without spilling, who knows
why the desert is sprinkled
with salt, why tomorrow
is such a long and ominous word.

they say to the feel things woman
that little she dreams is possible,
that there is only so much
joy to go around, only so much
water. there are no questions
for this, no arguments. she has
to forget to remember the edge
of the sea, they say, to forget
how to swim to the edge, she has

to forget how to feel. the woman
who feels everything sits in her
new house retaining the secret
the desert knew when it walked
up from the ocean, the desert,

so beautiful in her eyes;
water will come again
if you can wait for it.
she feels what the desert feels.
she waits.

Music: Come Thou Fount of Every Blessing written by Robert Robinson (1758) sung here by Fernando Ortega

Our Lady of the Rosary

Memorial of Our Lady of the Rosary

October 7, 2020

Today, in God’s Lavish Mercy, we pray with Psalm 117. Since it is also the Memorial of Our Lady of the Holy Rosary, I’ll refer you to a previous post on Psalm 117.


For today, the Feast of the Holy Rosary, we may wish to focus on that venerable prayer which had its origins in the very early Church. In fact, those early versions of a rosary are connected to the Psalms:

Prayers with beads like the rosary may have begun as a practice by the laity to imitate the Christian monasticism of the Liturgy of the Hours during the course of which the monastics prayed the 150 Psalms daily. As many of the laity could not read, they substituted 150 repetitions of the Our Father for the Psalms, sometimes using a cord with knots on it to keep an accurate count.
(The Catholic Encyclopedia)


The shape of the rosary as we pray it today emerged more clearly in the 13th century as Marian devotion blossomed in the Church. The tendency of that devotion was to place Mary, and other saints, between us and God. They, having already gained heaven, were deemed to have intercessory power we lacked. So praying the rosary became an “asking prayer” rather than a meditation on the whole of Christ’s life. In many ways, our relationship with Mary also took on a sentimentalism which lessened her true and unique power as witness and companion in the Communion of Saints.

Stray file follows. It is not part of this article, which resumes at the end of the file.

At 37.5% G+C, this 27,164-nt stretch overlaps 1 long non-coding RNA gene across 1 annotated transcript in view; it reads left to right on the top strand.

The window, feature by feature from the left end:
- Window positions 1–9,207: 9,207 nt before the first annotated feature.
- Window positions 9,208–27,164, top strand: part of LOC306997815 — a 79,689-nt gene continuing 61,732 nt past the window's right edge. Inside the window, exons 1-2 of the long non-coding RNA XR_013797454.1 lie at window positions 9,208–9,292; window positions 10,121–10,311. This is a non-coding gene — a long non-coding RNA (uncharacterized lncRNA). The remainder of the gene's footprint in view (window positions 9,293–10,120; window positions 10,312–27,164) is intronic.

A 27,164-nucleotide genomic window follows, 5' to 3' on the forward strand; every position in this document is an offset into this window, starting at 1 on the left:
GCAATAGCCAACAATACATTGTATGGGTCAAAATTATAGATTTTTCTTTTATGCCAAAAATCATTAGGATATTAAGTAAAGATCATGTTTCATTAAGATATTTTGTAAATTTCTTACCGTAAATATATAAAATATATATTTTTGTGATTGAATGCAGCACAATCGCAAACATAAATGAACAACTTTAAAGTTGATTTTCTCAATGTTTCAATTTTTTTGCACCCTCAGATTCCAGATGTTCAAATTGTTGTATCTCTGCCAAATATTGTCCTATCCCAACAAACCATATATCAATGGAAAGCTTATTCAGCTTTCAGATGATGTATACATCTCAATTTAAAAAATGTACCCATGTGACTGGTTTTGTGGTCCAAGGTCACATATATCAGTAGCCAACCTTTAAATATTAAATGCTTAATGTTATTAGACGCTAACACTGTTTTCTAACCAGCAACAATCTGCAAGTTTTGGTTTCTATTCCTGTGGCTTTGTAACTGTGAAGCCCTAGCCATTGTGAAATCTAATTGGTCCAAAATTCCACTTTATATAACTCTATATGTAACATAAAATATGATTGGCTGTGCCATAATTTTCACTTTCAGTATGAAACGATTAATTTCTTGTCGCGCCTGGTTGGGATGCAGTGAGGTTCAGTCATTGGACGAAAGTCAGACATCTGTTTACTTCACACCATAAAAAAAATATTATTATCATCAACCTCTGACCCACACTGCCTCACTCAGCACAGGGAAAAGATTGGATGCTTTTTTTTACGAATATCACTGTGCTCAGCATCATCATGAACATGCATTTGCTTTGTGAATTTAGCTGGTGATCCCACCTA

Theotokos of the Passion – 17th century

Today, Marian theology, as well as rosary devotion, looks to a clearer understanding of Mary’s role as participant in the continuing redemptive act of Jesus. Praying with her, in any form, is an opportunity to experience Jesus from her perspective and to apply that grace to our own life and world.

“Remembering Mary as a friend of God and prophet in the communion of saints, a woman who is truly sister to our strivings, allows the power of her life to play in the religious consciousness of the church, encouraging ever-deeper relationship with the living God in whom our spirits rejoice, and allying us with God’s redemptive designs for the hungry, the lowly, and all those who suffer, including in an unforgettable way women with their children in situations of poverty, prejudice, and violence.”

Elizabeth Johnson, CSJ – Truly Our Sister

I try, as I pray the rosary, to imagine Mary within each particular mystery or circumstance of Christ’s life. What did she experience? How did she grow in grace? What is she guiding me toward in my relationship with God?

I also ask Mary to allow those graces and insights to bless and heal not only my life but the life of the world, particularly where there is great pain or suffering for women and children.


In Whom We Live and Move and Have Our Being
~ Denise Levertov
(Reading this poem, we may think of our prayer as a “breathing” enveloped in the Presence of God. The “holy ones”, like Mary, easily ride that breath of prayer. When we pray with them, as in the Rosary, they “rock” us into the silent rhythm of God.)

Photographer: Johannes Plenio
Birds afloat in air's current,
sacred breath?  No, not breath of God,
it seems, but God
the air enveloping the whole
globe of being.
It's we who breathe, in, out, in, in the sacred,
leaves astir, our wings
rising, ruffled -- but only the saints
take flight.  We cower
in cliff-crevice or edge out gingerly
on branches close to the nest.  The wind
marks the passage of holy ones riding
that ocean of air.  Slowly their wake
reaches us, rocks us.
But storms or still, 
numb or poised in attention,
we inhale, exhale, inhale,
encompassed, encompassed.

Music: Beneath Your Compassion (Sub Tuum Praesidium) performed here in Russian by the PaTRAM Institute Singers

The oldest known devotion to Mary can be found in the words of a hymn that is documented to have existed and been sung before the middle of the 3rd century. 

Beneath your compassion,
We take refuge, O Theotokos:
do not despise our petitions in time of trouble;
but rescue us from dangers,
only pure, only blessed one.

Psalm 25: God’s Will?

Twenty-sixth Sunday in Ordinary Time

September 27, 2020


Today, in God’s Lavish Mercy, we pray with Psalm 25, set perfectly in the midst of a few readings that speak to us about, among other things , “the Father’s Will”.

I think there is no greater spiritual mystery than the meaning of  “God’s Will”, (and not wanting to show up Thomas Aquinas, I’ll resist explaining it here. 😂🧐)